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Trump claimed he didn't know about the racist origins of his 'when the looting starts, the shooting starts' remarks in light of the escalating violence amid the George Floyd protests


President Donald Trump said at an event at the White House on Friday that he was unaware of the racist origins of his remarks made in light of instances of escalating violence and looting amid the George Floyd protests.

Late Thursday, Trump tweeted condemning the incidents of violence that were emerging during the protests, writing these "THUGS are dishonoring the memory of George Floyd."

"Any difficulty and we will assume control but, when the looting starts, the shooting starts," he continued, appearing to quote former Miami police chief Walter Headley, whose harsh policing measures in predominantly African American neighborhoods incited mass protests in the late 1960s. Twitter later flagged Trump's tweet for "glorifying violence."

Trump defended his remarks on Friday, saying that it wasn't meant to be perceived as a threat or call to violence, but instead a "fact." He claimed ignorance regarding the quote's connection to Headley.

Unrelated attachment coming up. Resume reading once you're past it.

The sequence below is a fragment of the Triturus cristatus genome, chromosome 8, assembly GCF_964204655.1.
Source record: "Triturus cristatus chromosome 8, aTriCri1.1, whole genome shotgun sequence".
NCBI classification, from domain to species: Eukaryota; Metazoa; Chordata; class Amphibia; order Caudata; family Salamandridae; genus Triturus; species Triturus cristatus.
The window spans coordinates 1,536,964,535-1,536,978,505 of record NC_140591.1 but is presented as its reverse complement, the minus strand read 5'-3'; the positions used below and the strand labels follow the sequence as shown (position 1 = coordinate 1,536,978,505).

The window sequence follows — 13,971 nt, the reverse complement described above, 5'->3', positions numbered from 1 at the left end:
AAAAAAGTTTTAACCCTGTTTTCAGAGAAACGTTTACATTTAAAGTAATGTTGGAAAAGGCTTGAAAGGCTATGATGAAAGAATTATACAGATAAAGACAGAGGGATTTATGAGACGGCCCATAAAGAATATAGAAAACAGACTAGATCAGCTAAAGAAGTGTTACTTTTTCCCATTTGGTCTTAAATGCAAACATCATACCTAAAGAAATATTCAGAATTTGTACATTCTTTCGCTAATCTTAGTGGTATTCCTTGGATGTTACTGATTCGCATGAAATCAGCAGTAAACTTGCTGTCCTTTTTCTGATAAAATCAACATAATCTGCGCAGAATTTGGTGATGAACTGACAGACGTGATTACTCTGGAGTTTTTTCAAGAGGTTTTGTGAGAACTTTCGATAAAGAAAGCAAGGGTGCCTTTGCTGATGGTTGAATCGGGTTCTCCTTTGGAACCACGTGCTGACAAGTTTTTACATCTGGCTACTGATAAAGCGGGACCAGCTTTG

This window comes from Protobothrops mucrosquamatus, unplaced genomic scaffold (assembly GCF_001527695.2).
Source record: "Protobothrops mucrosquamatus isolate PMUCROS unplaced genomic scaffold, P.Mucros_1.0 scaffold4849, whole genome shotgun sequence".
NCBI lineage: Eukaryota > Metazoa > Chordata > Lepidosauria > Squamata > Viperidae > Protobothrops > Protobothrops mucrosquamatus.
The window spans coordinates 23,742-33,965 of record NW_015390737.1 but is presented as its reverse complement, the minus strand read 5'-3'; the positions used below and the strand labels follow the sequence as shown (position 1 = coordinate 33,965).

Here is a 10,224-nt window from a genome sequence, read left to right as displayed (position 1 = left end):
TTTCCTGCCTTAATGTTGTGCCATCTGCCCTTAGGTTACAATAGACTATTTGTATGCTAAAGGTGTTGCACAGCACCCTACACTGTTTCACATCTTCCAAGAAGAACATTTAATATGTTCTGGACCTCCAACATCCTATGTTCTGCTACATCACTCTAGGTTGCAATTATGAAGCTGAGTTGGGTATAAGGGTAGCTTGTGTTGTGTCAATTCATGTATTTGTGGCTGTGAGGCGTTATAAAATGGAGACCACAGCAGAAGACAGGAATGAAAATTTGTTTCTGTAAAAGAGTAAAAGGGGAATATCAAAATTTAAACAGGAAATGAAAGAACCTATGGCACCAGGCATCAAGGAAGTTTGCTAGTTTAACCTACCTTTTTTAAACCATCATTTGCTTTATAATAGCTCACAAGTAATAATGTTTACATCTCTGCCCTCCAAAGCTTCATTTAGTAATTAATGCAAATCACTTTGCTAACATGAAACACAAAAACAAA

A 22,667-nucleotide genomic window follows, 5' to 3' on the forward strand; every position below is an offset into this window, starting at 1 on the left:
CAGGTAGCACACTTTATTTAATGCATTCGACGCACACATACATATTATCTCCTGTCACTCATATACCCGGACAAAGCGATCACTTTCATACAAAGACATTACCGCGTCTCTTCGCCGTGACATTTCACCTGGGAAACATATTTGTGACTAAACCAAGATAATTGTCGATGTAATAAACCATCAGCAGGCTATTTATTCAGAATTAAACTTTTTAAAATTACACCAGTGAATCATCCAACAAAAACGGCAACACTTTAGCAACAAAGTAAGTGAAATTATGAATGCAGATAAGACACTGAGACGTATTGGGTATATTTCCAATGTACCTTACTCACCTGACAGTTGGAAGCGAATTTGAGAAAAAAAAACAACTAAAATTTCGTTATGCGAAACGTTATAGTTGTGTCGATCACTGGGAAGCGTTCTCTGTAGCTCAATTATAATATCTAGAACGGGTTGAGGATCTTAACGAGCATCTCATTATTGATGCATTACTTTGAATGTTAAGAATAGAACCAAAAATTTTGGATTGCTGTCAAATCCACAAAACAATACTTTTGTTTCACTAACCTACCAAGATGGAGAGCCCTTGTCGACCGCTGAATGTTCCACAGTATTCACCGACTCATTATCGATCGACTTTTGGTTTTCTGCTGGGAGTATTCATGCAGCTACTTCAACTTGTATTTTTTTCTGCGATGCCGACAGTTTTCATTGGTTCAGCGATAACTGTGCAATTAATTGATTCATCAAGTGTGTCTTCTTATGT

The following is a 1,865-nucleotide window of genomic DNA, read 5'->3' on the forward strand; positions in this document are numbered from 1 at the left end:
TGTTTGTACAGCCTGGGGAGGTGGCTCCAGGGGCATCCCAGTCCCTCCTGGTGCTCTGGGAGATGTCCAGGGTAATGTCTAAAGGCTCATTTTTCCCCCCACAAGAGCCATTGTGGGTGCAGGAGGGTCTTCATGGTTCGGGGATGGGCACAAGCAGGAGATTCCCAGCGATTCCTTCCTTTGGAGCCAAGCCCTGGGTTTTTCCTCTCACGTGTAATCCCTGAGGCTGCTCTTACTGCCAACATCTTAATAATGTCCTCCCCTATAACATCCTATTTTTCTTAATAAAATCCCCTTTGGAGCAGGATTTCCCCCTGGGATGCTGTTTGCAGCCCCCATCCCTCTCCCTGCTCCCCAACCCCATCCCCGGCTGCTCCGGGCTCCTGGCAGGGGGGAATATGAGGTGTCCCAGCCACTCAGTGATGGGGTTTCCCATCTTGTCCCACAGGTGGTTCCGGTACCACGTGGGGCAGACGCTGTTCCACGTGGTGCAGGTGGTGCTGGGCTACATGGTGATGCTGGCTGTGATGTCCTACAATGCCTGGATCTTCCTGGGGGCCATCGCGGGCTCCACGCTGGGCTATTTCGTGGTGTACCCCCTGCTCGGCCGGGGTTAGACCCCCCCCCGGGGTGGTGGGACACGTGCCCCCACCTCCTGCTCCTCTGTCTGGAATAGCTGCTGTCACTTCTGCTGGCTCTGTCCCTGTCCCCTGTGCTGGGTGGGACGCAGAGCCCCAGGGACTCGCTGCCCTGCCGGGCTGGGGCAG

"I've heard it for a long time as most people have," Trump said in response to a reporter's question at the White House. "And frankly, it means when there's looting people get shot. And they die. And you look at what happened last night and the night before, you see that. It's very common."

"And that's the way that was meant, and that's the way that I think it was supposed to be meant," the president continued. "But I don't know where it came from, I don't know where it originated. I wouldn't know a thing like that."

Protests erupted in multiple states on Tuesday following Floyd's death on Memorial Day and continued through Thursday, with thousands of people gathering to protest against police brutality after Floyd's death, who died in Minneapolis after a white police officer knelt on his neck for several minutes while detaining him.

Though some protests have remained peaceful, there have been incidents of destruction of property — including a Minneapolis police precinct being set on fire — and instances of looting in stores like Target.

Late Thursday night, seven people were injured after shots were fired amid the protests in Louisville, Kentucky, demanding justice for Breona Taylor, an African American woman who was shot eight times in her Louisville apartment after officers entered on a "no-knock warrant."